The Luton Lea is the section of the River Lea from Houghton Regis, Lewsey and Leagrave Park to Luton Hoo Lakes. 

The River Lea was once a pure chalk stream that was the centre of town life. It provided clean drinking water to Luton and London and was the focal point for everything from the local straw hat making industry to major engineering firms. However, over time it has become degraded, hidden from view, and in need of some care and attention.

The sources

The River Lea rises at three points, all in public parks: Houghton Hall Brook in Houghton Hall Park, Houghton Regis; Lewsey Brook in Lewsey Park, Luton; and Five Springs in Leagrave Park, Luton.

Tradition suggests that there are five springs at this location, where the water seeps up from below the ground. It is not easy to count five springs today, but there are a number of interlocking pools filled by the rising waters which then trickle into a little channel – the start of the River Lea. The area is known as Wellhead, another name for the source of a river.

A secondary source to the north-west of the park feeds the Sundon Brook, which joins the Lea just downstream at Rotten Corner.

The brooks

As the River Lea starts its journey to the Thames, it is joined by other tributary streams. Before leaving Leagrave Park it is met by the Lewsey Brook, which rises in Lewsey Park and is itself first joined by the Houghton Brook from Houghton Regis. At Limbury the Lea is joined by the Cats Brook or Catch Brook, which rises in a garden in Icknield Way. Finally it is met by the Riddy Brook from Cowslip Meadow which joins the Lea under the A6 at Austin Road.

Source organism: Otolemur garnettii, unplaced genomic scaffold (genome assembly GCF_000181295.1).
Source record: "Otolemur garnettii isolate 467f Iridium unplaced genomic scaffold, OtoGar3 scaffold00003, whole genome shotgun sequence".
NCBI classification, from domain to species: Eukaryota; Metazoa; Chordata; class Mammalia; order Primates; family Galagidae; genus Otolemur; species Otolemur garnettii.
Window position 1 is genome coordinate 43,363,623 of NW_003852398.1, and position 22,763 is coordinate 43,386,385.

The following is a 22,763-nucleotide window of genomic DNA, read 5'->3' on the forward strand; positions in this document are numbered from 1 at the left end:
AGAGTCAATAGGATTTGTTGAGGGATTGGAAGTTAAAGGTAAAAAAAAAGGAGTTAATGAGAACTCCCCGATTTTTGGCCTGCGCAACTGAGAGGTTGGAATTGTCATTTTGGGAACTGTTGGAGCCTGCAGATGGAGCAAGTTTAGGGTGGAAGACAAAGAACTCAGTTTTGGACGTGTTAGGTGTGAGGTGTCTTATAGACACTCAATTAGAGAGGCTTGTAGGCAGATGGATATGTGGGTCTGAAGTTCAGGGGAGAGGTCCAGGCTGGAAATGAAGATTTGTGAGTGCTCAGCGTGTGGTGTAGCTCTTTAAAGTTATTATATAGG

The river's course

In Leagrave Park, the river rises in the fragile wetland habitat of Leagrave Marsh, then passes through the wooded area of Rotten Corner and then on through an area once known as Blockers’ seaside, popular with hat industry workers (around the Marsh House area of the park). 

From there, the river flows alongside part of the Icknield Way Path, the oldest roadway in Britain running for some 105 miles from Buckinghamshire to Norfolk.  The river runs along the back of Moat Lane allotments and along the edge of Fallowfield, a County Wildlife Site, with urban Luton on one side and Riddy Lane Community Garden on the other.  Fallowfield is noted for providing a habitat for nesting birds such as the song thrush. 

The river then runs parallel with the A6 along New Bedford Road and behind Bide-a-While ornamental garden and its neighbouring community orchard, then into Wardown Park where it feeds Wardown Lake.  The Park here is also home to Wardown Museum exhibiting permanent and rotating displays about the history of the town and the industry surrounding the river.  During the early twentieth century, the Lake welcomed boating but, due to problems of siltation and its resulting shallower depth, this is now no longer possible.  Other features in the Park include a children’s play area, recreation facilities such as tennis courts and a bowls green, and two footbridges over the Lake.

In the town centre, the majority of the River is hidden from view, running in culverts underneath the main town library and The Thistle Hotel. It rises again briefly at St John Street and then is hidden once more in a culvert at Power Court. From St Mary’s Road roundabout it flows unculverted and can next be seen along the edge of Manor Road Park before then running alongside the Vauxhall Recreation Club and into Luton Hoo Lakes.  From here it runs through Hertfordshire and down through the Olympic Park at Stratford to join the Thames  at Bow Creek.

You can explore the Luton Lea along the Upper Lea Valley Walk

Design by LTD Design Consultants and build by Garganey Consulting.